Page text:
Portrait of Justin Kollinger

Undergraduate institution and major: Undergraduate institution and major: Gettysburg College, BA Political Science, BA International Affairs.

Area of focus in CCT: Knowledge Management. 

What did you do before CCT? I was an admissions counselor at Albright College and then the Assistant Director of Graduate Admissions at Georgetown while a CCT student.

What activities did you participate in during CCT? Full-time work and part-time study leaves little time for other activities, but I was able to serve as a TA for one of the mandatory courses. Outside of CCT, I continued to play Ultimate Frisbee and volleyball on the weekends.

Why did you choose CCT? I came to Georgetown as an employee before starting as a student, but one of the reasons I chose to work at Georgetown was the CCT program. At that point in my career, I was considering two options: continuing in higher education, but with an emphasis on education reform instead of enrollment management, or shifting into public relations/communications. CCT enabled me to explore both.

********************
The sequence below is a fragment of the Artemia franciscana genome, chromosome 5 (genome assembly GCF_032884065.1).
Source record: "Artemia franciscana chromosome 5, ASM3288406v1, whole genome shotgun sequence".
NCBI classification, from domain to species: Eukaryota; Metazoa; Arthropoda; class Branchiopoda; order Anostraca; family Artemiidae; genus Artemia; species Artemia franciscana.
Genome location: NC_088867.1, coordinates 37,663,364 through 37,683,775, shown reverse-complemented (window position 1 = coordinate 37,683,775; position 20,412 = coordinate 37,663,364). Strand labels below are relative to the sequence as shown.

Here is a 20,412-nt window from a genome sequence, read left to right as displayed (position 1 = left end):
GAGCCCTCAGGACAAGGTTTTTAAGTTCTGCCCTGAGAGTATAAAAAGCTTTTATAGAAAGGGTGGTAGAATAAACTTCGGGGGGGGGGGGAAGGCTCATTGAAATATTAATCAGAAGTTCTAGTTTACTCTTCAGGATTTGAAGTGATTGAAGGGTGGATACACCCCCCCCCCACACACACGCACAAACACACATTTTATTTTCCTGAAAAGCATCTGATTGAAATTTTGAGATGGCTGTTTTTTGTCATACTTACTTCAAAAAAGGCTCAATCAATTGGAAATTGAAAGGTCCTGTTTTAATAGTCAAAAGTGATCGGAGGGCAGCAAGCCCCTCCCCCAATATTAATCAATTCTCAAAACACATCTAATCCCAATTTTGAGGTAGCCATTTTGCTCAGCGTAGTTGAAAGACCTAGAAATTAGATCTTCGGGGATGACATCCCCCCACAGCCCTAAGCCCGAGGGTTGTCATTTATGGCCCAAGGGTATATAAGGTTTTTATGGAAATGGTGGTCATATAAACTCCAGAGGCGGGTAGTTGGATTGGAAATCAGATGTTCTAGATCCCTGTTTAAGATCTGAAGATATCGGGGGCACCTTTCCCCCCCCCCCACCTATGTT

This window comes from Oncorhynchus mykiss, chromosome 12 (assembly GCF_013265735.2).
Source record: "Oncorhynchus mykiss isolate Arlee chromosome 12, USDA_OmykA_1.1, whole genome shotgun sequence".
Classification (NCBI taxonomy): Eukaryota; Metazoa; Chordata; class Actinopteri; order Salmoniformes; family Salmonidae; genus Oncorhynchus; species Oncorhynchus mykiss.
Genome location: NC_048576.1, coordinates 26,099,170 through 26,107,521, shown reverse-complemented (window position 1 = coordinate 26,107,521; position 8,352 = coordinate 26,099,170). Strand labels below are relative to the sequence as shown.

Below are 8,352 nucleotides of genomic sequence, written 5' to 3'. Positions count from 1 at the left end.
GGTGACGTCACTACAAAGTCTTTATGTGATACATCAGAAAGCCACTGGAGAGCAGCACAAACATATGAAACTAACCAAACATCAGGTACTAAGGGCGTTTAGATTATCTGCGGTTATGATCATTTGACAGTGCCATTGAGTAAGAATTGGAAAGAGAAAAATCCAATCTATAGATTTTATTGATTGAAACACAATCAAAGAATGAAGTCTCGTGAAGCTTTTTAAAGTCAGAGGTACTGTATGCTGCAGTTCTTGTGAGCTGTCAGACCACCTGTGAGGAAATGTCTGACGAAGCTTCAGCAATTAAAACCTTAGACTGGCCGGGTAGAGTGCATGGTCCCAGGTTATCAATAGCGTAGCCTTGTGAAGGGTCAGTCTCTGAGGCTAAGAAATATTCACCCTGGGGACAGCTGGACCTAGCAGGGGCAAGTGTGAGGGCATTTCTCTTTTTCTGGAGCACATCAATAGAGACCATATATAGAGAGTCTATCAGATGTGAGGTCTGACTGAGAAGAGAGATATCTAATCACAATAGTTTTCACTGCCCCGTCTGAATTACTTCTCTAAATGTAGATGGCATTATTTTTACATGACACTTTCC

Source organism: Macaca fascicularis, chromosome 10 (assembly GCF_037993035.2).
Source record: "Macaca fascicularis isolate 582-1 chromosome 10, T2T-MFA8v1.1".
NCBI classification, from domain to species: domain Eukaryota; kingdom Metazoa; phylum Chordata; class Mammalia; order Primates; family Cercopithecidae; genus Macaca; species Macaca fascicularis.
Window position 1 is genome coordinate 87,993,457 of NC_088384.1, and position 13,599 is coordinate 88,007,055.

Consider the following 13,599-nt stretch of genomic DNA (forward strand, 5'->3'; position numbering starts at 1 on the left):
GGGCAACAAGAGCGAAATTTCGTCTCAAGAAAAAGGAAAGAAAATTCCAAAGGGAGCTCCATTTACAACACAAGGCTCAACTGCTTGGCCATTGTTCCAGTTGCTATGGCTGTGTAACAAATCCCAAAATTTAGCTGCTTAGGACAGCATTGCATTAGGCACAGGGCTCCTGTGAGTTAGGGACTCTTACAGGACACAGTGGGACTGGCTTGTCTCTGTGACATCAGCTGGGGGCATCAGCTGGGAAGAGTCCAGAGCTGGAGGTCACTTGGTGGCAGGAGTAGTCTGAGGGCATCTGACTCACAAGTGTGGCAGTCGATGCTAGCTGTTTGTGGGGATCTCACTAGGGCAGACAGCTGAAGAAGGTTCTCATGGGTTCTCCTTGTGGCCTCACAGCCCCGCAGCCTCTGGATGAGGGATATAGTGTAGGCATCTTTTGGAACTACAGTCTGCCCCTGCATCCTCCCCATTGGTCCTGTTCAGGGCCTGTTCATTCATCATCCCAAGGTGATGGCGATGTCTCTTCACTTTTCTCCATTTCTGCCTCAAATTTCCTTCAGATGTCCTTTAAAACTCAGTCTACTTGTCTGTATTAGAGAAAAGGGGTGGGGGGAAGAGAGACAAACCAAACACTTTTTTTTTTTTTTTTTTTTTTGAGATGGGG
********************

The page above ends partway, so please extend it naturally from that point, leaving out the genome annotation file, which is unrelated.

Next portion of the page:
What surprised you about CCT? Of course, I was interested in those things, but CCT got closer to the root of my professional and academic interests: I want to help those around me achieve their goals. Education is one method to making the team around me better, but that’s a segment of intellectual capital development. Through my coursework and professors, I began to understand how systems of human interaction can either propel people forward in their use of knowledge or intellectual assets or how it can hold them back. Learning that such a line of inquiry and work even exists was more than a surprise for me.

What are you doing now? 

I am now a Senior Analyst at EAB (formerly known as Education Advisory Board), where I primarily help community college presidents and their cabinets improve their student recruiting, retention, completion, and workforce alignment. Supporting college leaders in this way helped me combine my interest in higher education with building intellectual capital, especially since most of the education industry is yet to adopt knowledge management as a critical part of their operations.